I felt extremely saddened when I came back to look at the floor at Quynh Lam temple which housed a statue that had been one of “Vietnam’s Four Wind” and engineered by Khong Lo Zen Master, a supreme monastic advisor during the Ly dynasty. I came here in late 1991. It was told that, after the bombing by the French, it took more than 1 month for the fire to completely burn the temple. There are currently huge stone bases of the pillars, showing that the ancient ironwood pillars must have been more than one person’s hand circle in circumference. A few stone monuments remained untouched by the fire. After the “innovation and grievance campaign”, the temple’s bricks that survived the bombing were used to build a Cooperative’s hog pen right in front of the old temple. After the “facelift”, the Cooperative was dissolved and the hog pen was auctioned off. I saw some headstones lying upside down on the ground, and after asking for help to turn it right side up, I realized it was engraved with Dharma names of the Patriarchs during the Tran dynasty. The day I arrived, after 6 years into the facelift, local people contributed to build 3 simple brick houses on the old temple’s floor to worship the Buddha. Currently there is an abbot, the only monk in Quang Ninh province, but he was from Ha Nam Ninh; there is no monk from the local area any more. I learned that there was no monk in most of North Vietnamese provinces. In Thai Binh province where I lived, the whole province had only 8 old monks, aged from 70 and above and few dozens of nuns, both young and old. After arriving Vu Doai for a few weeks, I heard that the Cultural Bureau of the communist government of Vietnam placed Quynh Lam temple in the list of “historic remains” with a certification and even a ceremony! Even the floor of the Cooperative hog enclosure in front of the temple no longer existed!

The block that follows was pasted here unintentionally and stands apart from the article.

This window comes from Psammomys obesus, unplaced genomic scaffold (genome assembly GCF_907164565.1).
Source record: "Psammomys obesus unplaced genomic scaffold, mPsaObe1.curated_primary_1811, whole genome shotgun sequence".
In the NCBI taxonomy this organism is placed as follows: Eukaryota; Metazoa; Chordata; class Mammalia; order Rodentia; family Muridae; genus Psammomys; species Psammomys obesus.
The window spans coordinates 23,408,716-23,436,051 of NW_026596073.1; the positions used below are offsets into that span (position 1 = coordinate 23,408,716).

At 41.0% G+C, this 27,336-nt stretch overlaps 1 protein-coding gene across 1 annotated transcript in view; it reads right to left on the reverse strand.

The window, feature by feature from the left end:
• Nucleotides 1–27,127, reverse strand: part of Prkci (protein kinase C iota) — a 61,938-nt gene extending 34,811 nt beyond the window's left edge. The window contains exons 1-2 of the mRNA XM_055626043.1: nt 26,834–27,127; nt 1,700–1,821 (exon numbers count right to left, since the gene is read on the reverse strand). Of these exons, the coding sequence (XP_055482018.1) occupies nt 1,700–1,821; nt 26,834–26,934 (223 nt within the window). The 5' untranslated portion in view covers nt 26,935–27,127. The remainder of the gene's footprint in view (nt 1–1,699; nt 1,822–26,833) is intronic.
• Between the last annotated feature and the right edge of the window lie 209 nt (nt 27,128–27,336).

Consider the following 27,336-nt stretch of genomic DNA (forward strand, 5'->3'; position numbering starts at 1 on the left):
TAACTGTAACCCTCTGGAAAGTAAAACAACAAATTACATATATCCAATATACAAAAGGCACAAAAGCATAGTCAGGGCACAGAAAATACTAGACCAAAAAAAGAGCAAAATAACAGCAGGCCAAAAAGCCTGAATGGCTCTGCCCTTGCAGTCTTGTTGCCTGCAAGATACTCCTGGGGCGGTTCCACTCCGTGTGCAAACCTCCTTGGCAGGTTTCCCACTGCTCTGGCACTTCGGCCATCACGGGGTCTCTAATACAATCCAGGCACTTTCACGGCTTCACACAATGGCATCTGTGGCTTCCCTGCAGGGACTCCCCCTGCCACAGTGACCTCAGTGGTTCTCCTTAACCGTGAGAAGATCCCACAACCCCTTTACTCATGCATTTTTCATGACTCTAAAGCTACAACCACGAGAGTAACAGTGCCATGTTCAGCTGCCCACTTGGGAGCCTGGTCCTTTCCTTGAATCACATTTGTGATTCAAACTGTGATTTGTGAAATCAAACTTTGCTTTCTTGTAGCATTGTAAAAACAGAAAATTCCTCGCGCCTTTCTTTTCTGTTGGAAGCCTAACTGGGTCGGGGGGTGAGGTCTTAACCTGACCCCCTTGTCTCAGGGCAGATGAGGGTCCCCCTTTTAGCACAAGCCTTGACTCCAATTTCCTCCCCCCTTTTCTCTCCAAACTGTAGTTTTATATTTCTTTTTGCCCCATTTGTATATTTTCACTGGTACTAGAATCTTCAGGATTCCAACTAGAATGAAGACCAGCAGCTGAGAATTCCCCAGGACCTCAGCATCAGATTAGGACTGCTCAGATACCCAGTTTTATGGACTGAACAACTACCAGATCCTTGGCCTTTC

Hoa Yen Temple of Yen Tu mountain was burned by fire; Phat Tich Temple in Bac Ninh, built during the Ly dynasty was also destroyed. Thay Temple in Thach That district, Son Tay province, where Zen Master Tu Dao Hanh was worshiped, also built during the Ly dynasty, was in serious degradation, the Ancestors hall had to be propped up by a lot of bamboo poles and it could collapse at any time. Phap Vu Temple (Dau Temple) in Thuong Tin district, Ha Dong province houses the sharira (dry corpse) of the two Zen masters in the Le dynasty, one of them was cut up for examination! The main temple was destroyed, the praying and the ancestor halls are in degrading condition. Only Thien Tru and Quynh Lam temples had one monk each, the other temples had none. The temples ranked as historic remains were managed by the local Cultural service. Tourists or pilgrims had to buy tickets and pay for parking. When our group came to worship, we had to pay up to 5,000.00 Vietnamese dong for less than 30 minutes of parking. Destroying Buddhism, at the same time commercializing Buddhism!